It’s Australia after all! It would be a sin if I did not make effort to go down to the beach to witness Australia’s much celebrated beach culture.  St Kilda, Melbourne’s answer to Sydney’s Bondi but less crowded and more laidback is more than just a long stretch of beach. The neighborhood is occupied and made colorful by the bohemians, artists, musicians, punks and LGBT community. St Kilda hosts the annual gay pride called “Midsumma Festival Parade” and many of the gay bars and pubs are located on the Fitzroy Street. Driving around St Kilda, I couldn’t help but marvel at the beautiful beach front properties which I am sure are worth millions. Some of these massive structures, obviously belonged to the rich and famous are built merely to be used either for summer or as weekend homes. I can also see why this area is one of the most sought-after and priciest on the market. The streets are lined with leafy green trees, small public parks, cute little churches and sports facilities:  a perfect place for families to raise children. Plus it is only 30 minutes away from the central business district (CBD) and a walkable distance to the beach.  The nearby Brighton beach is the home to the 82 rainbow-colored bathing boxes which are of course popular tourist attraction. These boxes may be small and obviously lacking amenities but their selling prices can go up to A$200,000. And you have to be the resident to purchase them. Indeedy Wowza!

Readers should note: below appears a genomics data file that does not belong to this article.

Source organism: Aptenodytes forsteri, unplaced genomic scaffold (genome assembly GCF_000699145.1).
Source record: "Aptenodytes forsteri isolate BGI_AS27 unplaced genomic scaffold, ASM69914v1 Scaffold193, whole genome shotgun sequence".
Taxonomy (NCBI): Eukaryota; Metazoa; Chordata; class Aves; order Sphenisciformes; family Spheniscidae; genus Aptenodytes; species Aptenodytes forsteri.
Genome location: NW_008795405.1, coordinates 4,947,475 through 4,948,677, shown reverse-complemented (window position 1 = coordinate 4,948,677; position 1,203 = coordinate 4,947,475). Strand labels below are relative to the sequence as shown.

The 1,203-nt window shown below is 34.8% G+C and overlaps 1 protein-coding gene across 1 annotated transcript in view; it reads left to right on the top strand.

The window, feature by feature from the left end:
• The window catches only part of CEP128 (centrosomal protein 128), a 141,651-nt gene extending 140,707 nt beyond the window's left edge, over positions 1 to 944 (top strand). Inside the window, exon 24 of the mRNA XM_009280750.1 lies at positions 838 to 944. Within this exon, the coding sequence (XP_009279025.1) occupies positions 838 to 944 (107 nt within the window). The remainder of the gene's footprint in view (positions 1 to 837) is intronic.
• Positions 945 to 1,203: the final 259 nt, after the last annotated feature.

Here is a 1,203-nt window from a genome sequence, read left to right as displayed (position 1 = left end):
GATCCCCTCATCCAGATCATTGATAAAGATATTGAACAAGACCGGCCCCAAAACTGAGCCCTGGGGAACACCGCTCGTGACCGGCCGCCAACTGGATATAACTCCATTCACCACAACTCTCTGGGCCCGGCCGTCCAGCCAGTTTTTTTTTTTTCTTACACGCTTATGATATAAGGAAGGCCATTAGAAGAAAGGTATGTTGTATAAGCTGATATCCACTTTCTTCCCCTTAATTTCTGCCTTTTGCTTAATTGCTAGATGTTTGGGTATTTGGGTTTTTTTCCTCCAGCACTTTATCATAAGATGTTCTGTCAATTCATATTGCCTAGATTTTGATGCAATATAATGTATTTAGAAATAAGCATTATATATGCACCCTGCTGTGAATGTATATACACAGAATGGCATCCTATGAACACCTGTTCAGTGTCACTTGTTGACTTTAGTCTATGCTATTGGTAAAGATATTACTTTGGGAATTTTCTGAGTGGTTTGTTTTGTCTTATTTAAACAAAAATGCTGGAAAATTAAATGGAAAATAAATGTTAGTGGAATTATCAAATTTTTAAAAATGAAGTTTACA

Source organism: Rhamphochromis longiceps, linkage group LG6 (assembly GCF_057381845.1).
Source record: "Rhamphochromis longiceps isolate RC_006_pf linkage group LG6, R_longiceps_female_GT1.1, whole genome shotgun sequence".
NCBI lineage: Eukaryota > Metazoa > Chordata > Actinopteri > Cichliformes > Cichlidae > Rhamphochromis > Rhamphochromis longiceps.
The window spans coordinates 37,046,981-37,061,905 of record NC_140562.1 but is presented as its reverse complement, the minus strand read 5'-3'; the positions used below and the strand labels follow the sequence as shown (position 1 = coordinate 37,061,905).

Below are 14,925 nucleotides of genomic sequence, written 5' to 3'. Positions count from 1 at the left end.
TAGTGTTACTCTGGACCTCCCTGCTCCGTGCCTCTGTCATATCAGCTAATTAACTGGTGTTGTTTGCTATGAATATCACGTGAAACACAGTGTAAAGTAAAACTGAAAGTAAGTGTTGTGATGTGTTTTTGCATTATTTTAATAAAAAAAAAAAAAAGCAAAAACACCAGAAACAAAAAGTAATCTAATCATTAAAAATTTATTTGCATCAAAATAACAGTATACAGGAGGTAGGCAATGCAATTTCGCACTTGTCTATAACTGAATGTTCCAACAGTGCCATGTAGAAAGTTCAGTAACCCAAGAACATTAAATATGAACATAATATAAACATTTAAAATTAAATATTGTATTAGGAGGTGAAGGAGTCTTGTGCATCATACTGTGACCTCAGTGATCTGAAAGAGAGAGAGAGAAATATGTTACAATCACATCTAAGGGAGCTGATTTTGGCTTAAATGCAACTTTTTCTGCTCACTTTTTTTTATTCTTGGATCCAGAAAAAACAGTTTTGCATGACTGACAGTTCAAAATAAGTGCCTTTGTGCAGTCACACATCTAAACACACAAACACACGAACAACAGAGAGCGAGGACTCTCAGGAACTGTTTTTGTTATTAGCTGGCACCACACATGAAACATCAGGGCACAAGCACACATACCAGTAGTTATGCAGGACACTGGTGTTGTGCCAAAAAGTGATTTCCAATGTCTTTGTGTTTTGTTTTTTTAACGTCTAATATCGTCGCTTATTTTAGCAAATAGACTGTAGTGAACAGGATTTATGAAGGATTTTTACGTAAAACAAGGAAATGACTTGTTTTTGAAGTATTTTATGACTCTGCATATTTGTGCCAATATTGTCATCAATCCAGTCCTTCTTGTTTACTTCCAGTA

St Kilda Beach and Melbourne's skyline
Bathing Boxes at Brighton Beach

Since I could not bear to be called a fool for not visiting any winery while I was on holiday in a wine-producing country, I made my way down to the best one, Domaine Chandon. Under the clear blue sky, at their stylish wine bar with the view of their neatly manicured garden and grape vines, wine tasting began. My favorite ones are their Chardonnay and sparkling rose.  Usually I do not like the oaky, buttery and heavy flavor of Chardonnay. But theirs is refreshing, aromatic, crisp and very well-balanced. Wine tasting usually turns into wine binging in my world but Australia’s stringent road rules are no laughing matter. The police are always on the watch both day and night to catch drunk drivers. Lucky for me, I was kindly chauffeured by M, my dear one who could only participate in spirit whenever alcohol was involved. I had to keep reminding him to not drink more than the amount allowed all throughout this trip. The penalties for drunk driving include heavy fines to the cancellation of one’s driving license. Well… I now know why many Australians come to Bali; to break rules. From public intoxication, drunk driving to storming the streets of Kuta and Seminyak on their motorbikes wearing no helmets, they sure do love their temporary liberty in Bali. No one bothers them here. If they do get caught, they can pay up some small money to the police and get away.